In Blessed Memory

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MY SISTER AND I went on a mission to lighten, even if for a day, that gloomy presence often found lurking in senior housing. Aunt Essie’s face shined brightly in contrast to the other residents. Her fiery personality, a semblance of her younger self, persisted, refusing to be extinguished. “If Moses could part the Red Sea, then I can do this.” she used to say, making the most out of her time in her last home.

We were set on doing as much as we could in our short visit—we had to make up for so many years spent apart! On our to-do list was a childhood pastime, a craft that makes the unskilled into an artist: paint by numbers. As she tapped paint onto the surface, she tried to understand how numbered spaces could transform into a butterfly. My sister and I were there to apply a steady hand, carefully filling in the rest. We’d interrupt Aunt Essie’s concentration and take a few selfies. She was already a social media maven in training—her perfectly pursed lips created the duckface that she swore she’d never do making us look more like pufferfish in comparison.

While the paint dried, Aunt Essie gave us a tour, leading our parade in her portable throne. Queen Esther’s light followed, spreading like wildfire. She transformed an ordinary place she’d seen hundreds of times, into something extraordinary, showing us the gardens, and even a sunroom housing the home’s pets. The birds eyed us nervously, while a bunny hid from us, it’s black button eyes peeked through its long fur. The bunny seemed afraid of its own shadow, similar to how Aunt Essie often said she was as a child. It was hard for me to imagine her ever being anything but Miss Popular. Our tour had welcome interruptions from other visitors, some with dogs that marched right up to her, greeting her lovingly.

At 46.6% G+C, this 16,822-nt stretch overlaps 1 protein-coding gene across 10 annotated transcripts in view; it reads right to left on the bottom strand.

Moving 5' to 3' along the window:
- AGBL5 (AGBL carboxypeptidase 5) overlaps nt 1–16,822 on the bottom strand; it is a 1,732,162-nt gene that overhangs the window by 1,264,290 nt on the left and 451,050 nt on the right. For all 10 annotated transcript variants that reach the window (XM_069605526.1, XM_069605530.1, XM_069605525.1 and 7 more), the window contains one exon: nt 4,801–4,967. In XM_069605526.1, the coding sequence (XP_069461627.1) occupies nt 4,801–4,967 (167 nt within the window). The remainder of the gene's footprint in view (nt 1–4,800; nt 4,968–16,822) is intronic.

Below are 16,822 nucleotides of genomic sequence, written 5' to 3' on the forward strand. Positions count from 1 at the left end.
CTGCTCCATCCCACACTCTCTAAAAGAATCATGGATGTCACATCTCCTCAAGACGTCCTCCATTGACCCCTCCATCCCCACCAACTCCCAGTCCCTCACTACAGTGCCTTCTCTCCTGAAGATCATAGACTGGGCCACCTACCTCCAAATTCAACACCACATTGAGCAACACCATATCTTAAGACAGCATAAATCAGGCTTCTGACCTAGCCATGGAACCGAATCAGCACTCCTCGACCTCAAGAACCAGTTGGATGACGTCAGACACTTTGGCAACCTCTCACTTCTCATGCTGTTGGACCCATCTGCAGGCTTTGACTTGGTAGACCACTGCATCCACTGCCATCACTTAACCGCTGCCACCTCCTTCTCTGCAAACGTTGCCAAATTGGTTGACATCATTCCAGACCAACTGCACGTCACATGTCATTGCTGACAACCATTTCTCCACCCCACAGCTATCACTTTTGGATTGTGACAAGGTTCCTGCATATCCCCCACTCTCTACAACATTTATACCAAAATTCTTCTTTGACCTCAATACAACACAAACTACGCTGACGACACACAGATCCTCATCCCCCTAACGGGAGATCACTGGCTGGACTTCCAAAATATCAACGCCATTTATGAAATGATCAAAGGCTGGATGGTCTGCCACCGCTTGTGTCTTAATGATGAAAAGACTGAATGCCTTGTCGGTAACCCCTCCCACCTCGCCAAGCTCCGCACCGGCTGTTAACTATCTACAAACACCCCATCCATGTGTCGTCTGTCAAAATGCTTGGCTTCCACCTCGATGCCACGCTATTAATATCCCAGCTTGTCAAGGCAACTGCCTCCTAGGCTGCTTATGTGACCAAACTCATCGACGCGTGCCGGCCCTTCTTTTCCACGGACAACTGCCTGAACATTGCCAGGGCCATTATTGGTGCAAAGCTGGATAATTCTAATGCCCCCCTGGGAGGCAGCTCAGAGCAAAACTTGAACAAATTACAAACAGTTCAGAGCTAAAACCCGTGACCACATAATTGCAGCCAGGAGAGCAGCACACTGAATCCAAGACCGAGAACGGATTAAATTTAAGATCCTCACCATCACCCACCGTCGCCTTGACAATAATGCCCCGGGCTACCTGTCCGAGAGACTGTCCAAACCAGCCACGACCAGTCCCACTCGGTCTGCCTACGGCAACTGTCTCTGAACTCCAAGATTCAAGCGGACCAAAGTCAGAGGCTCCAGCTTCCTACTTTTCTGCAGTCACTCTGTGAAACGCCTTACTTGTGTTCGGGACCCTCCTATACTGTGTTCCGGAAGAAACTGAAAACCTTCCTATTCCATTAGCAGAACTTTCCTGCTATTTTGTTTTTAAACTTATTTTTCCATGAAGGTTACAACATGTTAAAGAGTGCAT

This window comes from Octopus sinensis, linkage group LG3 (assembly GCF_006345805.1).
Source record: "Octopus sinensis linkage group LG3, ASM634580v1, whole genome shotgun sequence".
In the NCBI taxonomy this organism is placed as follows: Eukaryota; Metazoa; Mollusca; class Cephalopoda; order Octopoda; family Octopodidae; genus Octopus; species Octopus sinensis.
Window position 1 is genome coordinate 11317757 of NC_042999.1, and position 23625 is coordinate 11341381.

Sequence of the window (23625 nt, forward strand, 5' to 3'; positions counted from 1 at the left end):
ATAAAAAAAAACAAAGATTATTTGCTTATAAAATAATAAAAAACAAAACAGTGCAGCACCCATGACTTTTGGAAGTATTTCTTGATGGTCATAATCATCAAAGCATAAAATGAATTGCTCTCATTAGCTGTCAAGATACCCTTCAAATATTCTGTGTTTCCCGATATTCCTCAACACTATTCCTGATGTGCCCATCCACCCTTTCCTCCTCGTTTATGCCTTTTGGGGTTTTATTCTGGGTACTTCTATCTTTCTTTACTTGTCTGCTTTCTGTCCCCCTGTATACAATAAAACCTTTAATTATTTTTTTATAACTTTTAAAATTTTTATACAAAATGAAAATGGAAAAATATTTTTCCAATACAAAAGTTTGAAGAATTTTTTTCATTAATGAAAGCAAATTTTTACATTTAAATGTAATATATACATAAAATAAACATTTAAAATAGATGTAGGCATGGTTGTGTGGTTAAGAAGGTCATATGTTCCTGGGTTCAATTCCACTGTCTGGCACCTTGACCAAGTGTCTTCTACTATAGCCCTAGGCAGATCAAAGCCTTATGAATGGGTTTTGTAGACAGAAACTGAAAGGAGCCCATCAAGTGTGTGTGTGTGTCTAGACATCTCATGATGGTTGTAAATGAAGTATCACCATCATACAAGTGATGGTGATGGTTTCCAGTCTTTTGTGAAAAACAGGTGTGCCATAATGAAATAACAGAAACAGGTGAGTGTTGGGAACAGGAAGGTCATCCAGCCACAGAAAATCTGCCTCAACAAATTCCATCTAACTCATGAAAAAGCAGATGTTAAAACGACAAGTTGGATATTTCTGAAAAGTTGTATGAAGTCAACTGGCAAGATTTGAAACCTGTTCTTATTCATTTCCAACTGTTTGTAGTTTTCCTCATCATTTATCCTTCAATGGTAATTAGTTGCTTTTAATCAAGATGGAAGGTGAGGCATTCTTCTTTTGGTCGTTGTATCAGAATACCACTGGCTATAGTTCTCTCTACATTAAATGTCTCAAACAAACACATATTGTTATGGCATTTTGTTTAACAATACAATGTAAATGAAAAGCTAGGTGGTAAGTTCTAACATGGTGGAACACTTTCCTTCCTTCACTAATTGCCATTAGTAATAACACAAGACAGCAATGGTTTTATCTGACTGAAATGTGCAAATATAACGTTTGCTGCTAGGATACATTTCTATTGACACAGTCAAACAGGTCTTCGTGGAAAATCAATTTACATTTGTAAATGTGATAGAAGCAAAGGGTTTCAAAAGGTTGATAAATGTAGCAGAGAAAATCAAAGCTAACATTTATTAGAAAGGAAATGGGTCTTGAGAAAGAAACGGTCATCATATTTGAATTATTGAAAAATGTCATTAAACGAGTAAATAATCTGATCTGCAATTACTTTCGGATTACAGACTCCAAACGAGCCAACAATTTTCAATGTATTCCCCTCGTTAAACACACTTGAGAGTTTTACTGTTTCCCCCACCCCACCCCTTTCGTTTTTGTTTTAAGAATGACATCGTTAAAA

We gave her a tour of our own and showed her how to video chat on a cellphone she rarely, if ever, used. “Hot Damn!” she said when she called us, and our faces popped up on her screen. Another metamorphosis of the ordinary. She practiced her new skill, calling Chelsea’s fiancè and making him blush when she sped through the pleasantries and warned him to take care of her niece or he’d have to answer to her. I imagined Aunt Essie zipping all the way from the East Coast to California in her electric wheelchair.

I cherish every moment spent with my Aunt Essie: her gummy smile when she refused to wear her dentures; how her TV show critiques were more entertaining than the show itself; how she began phone conversations with “What’s doin’, doll?”; and how her hand felt in mine as she painted my nails, lightly dabbing the polish. I was afraid I held on too tightly, her skin so delicate, but I didn’t want her to leave.

My hope is that others who read this feel inspired to connect with their older family members in new ways like my sister and I did with our great great Aunt Essie, who was too great and a blessing to us all.  Collaborating on a craft together, taking silly photos, demonstrating how to use everyday technologies—these are just a few of the ways that can bring younger and older generations closer together.

Dvorah Lewis is the Genealogy Librarian for Sutro Library.

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